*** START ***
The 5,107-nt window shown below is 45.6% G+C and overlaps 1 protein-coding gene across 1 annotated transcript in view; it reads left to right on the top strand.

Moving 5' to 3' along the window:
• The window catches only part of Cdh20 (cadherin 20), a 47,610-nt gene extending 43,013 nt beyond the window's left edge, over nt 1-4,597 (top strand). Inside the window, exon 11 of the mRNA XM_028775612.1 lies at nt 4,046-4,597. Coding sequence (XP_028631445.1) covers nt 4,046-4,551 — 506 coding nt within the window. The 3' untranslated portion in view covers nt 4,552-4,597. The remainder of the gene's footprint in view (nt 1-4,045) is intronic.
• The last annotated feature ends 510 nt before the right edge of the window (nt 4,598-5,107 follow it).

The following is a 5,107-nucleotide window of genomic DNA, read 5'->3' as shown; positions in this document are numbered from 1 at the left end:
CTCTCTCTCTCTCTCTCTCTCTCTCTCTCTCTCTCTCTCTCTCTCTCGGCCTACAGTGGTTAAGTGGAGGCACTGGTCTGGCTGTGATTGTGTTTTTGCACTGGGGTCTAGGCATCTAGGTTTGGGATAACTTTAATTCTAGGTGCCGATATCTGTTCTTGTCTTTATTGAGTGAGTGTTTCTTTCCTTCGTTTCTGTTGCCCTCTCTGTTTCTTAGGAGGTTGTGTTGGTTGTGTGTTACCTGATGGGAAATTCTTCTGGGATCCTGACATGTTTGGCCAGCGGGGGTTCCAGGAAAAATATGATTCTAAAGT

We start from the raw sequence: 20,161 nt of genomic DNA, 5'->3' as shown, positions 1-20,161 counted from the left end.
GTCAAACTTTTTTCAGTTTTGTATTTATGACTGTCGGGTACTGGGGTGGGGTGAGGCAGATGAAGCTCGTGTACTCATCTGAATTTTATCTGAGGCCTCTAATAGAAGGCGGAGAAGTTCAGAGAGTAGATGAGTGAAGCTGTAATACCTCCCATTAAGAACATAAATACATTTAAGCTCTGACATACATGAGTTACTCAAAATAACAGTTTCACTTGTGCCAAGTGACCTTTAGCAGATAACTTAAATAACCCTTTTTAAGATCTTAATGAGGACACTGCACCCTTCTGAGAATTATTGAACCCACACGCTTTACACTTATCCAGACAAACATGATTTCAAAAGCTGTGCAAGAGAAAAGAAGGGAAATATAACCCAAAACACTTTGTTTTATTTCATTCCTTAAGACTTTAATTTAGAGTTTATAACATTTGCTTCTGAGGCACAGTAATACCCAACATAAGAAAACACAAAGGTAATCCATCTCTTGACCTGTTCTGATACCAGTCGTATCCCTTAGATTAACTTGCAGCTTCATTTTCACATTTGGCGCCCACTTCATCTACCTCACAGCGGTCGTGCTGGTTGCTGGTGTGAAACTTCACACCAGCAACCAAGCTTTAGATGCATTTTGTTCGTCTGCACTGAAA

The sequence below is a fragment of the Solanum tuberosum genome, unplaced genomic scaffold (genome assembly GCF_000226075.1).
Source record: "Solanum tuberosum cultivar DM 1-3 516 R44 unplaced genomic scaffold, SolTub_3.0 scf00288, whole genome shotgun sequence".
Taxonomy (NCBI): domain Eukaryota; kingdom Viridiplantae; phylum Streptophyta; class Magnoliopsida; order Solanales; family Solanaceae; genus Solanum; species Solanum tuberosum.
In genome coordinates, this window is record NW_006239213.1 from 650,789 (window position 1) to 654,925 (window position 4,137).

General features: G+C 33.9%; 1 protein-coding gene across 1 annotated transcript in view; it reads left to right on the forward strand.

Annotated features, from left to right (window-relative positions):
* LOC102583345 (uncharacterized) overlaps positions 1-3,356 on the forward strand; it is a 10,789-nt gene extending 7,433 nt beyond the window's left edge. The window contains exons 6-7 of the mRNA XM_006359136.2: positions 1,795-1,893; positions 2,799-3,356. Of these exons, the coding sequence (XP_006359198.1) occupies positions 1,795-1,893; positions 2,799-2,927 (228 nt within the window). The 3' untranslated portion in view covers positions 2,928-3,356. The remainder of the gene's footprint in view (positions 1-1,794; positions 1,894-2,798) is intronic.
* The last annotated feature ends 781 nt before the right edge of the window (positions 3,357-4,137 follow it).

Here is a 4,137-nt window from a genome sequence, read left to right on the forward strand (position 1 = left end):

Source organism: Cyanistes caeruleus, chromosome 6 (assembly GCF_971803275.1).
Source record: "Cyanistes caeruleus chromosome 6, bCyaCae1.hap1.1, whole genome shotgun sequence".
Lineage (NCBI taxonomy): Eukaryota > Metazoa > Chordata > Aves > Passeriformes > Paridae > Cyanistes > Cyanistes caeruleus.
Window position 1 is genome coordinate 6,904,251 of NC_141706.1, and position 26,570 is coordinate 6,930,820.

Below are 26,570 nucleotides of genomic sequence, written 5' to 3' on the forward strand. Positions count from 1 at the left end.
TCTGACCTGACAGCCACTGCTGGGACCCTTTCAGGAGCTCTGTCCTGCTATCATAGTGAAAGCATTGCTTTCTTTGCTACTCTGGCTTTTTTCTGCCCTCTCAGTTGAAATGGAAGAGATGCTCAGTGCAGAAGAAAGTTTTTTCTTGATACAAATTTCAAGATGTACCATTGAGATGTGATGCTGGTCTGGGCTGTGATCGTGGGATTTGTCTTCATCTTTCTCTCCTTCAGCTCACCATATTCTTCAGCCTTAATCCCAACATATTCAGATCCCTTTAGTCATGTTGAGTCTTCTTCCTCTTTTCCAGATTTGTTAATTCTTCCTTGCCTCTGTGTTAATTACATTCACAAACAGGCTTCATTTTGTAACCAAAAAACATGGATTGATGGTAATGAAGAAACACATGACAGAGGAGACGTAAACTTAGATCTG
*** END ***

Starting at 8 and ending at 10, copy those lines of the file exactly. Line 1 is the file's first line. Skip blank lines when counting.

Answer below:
GTCAAACTTTTTTCAGTTTTGTATTTATGACTGTCGGGTACTGGGGTGGGGTGAGGCAGATGAAGCTCGTGTACTCATCTGAATTTTATCTGAGGCCTCTAATAGAAGGCGGAGAAGTTCAGAGAGTAGATGAGTGAAGCTGTAATACCTCCCATTAAGAACATAAATACATTTAAGCTCTGACATACATGAGTTACTCAAAATAACAGTTTCACTTGTGCCAAGTGACCTTTAGCAGATAACTTAAATAACCCTTTTTAAGATCTTAATGAGGACACTGCACCCTTCTGAGAATTATTGAACCCACACGCTTTACACTTATCCAGACAAACATGATTTCAAAAGCTGTGCAAGAGAAAAGAAGGGAAATATAACCCAAAACACTTTGTTTTATTTCATTCCTTAAGACTTTAATTTAGAGTTTATAACATTTGCTTCTGAGGCACAGTAATACCCAACATAAGAAAACACAAAGGTAATCCATCTCTTGACCTGTTCTGATACCAGTCGTATCCCTTAGATTAACTTGCAGCTTCATTTTCACATTTGGCGCCCACTTCATCTACCTCACAGCGGTCGTGCTGGTTGCTGGTGTGAAACTTCACACCAGCAACCAAGCTTTAGATGCATTTTGTTCGTCTGCACTGAAA

The sequence below is a fragment of the Solanum tuberosum genome, unplaced genomic scaffold (genome assembly GCF_000226075.1).
Source record: "Solanum tuberosum cultivar DM 1-3 516 R44 unplaced genomic scaffold, SolTub_3.0 scf00288, whole genome shotgun sequence".